Ban non-biodegradable monofilament fishing line!

As you may know, some of the plastic waste that enters oceans, lakes, rivers and other waterways is in the form of lost or discarded monofilament fishing line. The lion’s share of this is non-biodegradable with the potential for remaining in the marine environment for many centuries.

Aquatic animals that become entangled in monofilament line can lose flippers, tails and wings and often die from drowning, starvation, blood loss or infection. If not rescued, these unsuspecting creatures can suffer unimaginable agony for days when line becomes snagged on the sea floor. Imagine the horror and panic of being ensnared and helpless, slowly dying from trauma, asphyxiation or starvation. Imagine drowning when you may be mere inches from salvation but the harder you struggle the deeper and more excruciatingly painful your wounds become.

Scores of fish species swallow or become entangled in monofilament line and thousands of pelicans, cormorants, egrets, herons, other seabirds and even land animals are maimed every year from entanglements. If that’s not tragic enough, there may be evidence of a correlation between coral reef degradation and the fishing line that litters the surface of coral colonies.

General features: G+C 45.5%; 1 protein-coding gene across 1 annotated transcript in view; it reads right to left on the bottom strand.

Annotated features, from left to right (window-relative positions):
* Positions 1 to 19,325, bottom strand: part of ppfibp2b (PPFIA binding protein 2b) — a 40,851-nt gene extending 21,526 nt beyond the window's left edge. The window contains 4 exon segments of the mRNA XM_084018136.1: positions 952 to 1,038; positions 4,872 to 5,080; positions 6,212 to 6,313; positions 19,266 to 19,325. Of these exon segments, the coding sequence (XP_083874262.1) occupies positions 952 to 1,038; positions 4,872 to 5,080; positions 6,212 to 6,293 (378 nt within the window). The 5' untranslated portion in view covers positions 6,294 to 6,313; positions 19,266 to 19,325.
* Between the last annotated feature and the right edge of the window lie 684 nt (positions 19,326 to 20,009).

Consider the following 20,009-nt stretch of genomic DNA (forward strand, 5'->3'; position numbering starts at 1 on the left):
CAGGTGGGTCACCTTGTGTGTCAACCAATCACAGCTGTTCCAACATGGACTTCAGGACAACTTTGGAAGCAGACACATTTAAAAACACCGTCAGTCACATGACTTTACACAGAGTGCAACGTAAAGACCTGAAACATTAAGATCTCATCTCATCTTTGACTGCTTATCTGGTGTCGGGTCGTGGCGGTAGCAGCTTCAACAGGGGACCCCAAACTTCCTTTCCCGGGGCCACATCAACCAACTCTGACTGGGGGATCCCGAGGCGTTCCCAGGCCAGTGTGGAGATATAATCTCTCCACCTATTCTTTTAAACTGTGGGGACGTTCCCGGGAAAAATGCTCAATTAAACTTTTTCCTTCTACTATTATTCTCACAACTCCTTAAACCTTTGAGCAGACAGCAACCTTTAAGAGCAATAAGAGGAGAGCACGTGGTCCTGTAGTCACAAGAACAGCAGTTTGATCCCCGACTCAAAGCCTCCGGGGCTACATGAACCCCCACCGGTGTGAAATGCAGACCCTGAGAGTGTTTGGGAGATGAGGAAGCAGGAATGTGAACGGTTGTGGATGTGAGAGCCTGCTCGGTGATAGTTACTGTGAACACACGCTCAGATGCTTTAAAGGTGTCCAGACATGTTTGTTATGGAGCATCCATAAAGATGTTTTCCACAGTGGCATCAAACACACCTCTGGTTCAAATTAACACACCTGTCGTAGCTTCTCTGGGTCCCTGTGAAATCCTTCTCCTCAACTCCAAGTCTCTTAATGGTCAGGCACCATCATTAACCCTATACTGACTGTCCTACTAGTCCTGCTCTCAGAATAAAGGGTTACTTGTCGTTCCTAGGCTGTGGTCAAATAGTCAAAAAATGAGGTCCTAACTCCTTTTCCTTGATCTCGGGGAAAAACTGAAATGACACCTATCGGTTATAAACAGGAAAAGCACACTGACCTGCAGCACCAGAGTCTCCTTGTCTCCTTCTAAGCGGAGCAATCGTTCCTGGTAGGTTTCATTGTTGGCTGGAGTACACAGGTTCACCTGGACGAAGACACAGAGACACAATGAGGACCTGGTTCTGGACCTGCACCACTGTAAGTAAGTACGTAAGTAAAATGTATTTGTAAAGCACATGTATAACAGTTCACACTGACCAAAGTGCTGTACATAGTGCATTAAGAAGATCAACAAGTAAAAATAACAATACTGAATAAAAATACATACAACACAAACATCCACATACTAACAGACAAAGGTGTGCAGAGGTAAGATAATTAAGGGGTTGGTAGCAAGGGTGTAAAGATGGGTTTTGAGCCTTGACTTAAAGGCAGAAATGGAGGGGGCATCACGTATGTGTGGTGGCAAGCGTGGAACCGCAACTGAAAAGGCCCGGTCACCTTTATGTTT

Lost or discarded non-biodegradable monofilament line can remain in the environment for as long as 600 years and create deadly, invisible hazards to wildlife. It degrades even more slowly in deeper waters than shallow due to the absence of sunlight. Fishing line is widely considered to be one of the marine debris items most dangerous to wildlife and responsible for a staggering share of all animal entanglements. Even agile dolphins aren’t immune with scientists reporting unsustainable death rates in some wild dolphin populations due to fishing line entanglement.

Commercial “long-line” fisherman catch tuna and swordfish by dragging 40 miles of monofilament line with thousands of individually baited hooks. This practice purportedly drowns thousands of birds and turtles every year and contributes to “ghost fishing” where lost gear continues to drift and ensnare fish indefinitely.

Biodegradable monofilament line is now available and by all accounts it’s every bit as fishable as non-biodegradable. It may cost a bit more and have a shorter shelf life but that seems a small price to pay considering it breaks down in about 5 years instead of 600. Animals caught in biodegradable line as little as 2 years old may at least have a fighting chance since it’s already starting to degrade and more likely to break.


At very least we should ban non-biodegradable monofilament line for sport fishing, a hobby that can be every bit as enjoyable without contributing nearly as much to this environmental nightmare that takes so many precious and innocent casualties.

Published by Bill Hoover